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The reality that many people don’t want to face is that having it all–a successful law practice, a fulfilling family life, time for friends, and more–requires sacrifices somewhere in either your personal or professional life. Life has seasons, and you have to prioritize which aspects deserve more attention during different times.

Finding a balance between your family and a thriving law practice requires setting boundaries. However, when you’re working with your mom and husband as your law partners, is achieving that balance even possible?

In this episode of Great Practice, Great Life®, Cary Moss, Managing Partner at Sawyer & Sawyer in Orlando, Florida, shares with Steve the changes she made in her practice to make her family her priority. Frustrated with the constant hustle of her work life, Cary attended an Atticus workshop that inspired her to transform her hiring practices and invest in the growth of her team members. You’ll hear:

  • Cary used three primary strategies to create more time with her family. She built intentionality into her life. She also focused on her team and understood that she got exponentially more back from them as she poured more into them. And Cary recognized that if something was important to her personally, it had to come before her professional obligations on her calendar.
  • She reserved her Fridays for her young children. If clients didn’t like or approve of that, Cary understood that it probably wasn’t a good client match. Her mom and husband fully supported “Mommy Fridays” and picked up the slack on her days off. She lost billable hours, but the memories she made with her kids were priceless.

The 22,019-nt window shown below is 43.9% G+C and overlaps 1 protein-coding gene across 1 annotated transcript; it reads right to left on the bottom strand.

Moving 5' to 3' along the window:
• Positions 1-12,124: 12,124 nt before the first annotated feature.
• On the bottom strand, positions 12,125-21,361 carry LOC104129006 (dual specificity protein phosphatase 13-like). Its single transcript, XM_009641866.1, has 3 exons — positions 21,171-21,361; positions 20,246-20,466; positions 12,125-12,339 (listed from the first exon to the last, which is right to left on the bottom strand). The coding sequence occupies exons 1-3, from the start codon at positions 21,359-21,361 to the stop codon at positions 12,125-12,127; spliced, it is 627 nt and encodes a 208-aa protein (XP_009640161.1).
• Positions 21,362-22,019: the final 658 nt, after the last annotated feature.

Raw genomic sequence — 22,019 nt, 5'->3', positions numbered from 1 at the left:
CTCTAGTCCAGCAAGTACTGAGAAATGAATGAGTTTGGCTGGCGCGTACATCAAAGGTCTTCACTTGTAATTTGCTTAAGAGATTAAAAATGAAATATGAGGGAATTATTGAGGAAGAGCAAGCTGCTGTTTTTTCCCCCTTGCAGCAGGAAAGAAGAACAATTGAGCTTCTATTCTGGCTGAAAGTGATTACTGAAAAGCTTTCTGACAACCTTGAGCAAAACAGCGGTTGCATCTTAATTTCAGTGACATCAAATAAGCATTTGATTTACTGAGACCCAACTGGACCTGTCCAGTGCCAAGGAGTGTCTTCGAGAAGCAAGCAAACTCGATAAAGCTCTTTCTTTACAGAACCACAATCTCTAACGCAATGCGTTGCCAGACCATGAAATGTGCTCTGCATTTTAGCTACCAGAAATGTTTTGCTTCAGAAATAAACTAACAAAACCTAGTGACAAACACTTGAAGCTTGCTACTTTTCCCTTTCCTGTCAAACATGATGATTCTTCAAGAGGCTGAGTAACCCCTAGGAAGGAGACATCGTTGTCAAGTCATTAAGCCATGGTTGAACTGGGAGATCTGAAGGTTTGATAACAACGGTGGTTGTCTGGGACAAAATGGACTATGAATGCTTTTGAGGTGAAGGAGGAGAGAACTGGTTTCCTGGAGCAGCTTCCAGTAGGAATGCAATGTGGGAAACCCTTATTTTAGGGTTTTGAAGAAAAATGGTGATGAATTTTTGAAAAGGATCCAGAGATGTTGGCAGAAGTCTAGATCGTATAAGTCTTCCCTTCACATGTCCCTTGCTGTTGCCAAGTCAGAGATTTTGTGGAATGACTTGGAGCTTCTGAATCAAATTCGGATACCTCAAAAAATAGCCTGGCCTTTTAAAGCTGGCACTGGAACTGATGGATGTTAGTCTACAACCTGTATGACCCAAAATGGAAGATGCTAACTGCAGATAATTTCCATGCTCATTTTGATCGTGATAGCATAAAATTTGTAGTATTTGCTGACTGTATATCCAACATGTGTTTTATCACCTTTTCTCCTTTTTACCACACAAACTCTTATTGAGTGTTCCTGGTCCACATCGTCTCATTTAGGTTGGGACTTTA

• Cary became the managing partner at Sawyer & Sawyer by default. Her mom and husband were super busy, so she took the lead, which was difficult because she couldn’t fire her mom or her husband. Instead, she started making decisions without seeking their approval to get things done.
  • You can’t do it all, and you aren’t going to have all the answers. It’s okay to ask for help instead of trying to do everything alone. Ask for help when you need it. You can be more successful by establishing an infrastructure to support you.
  • If you’re hiring new team members, look for more than a semi-intelligent warm body. They should be able to process substantive things, but look for people who want to work in a certain environment. You want team members who can add to a great culture and are dedicated to serving the clients well. You want team members who have the desire to grow with your firm.

If you want to learn more about parenting, partnering, and practicing with intentionality, check out

Steve Riley

Certified Practice Advisor & Attorney

Steve Riley has coached attorneys for more than 20 years. His one-on-one coaching focuses on a limited number of top producing attorneys committed to taking their practices to new levels of excellence, profit, and personal success. He also presents at group coaching workshops around the country for individual law firms, state bar associations, and other legal organizations.

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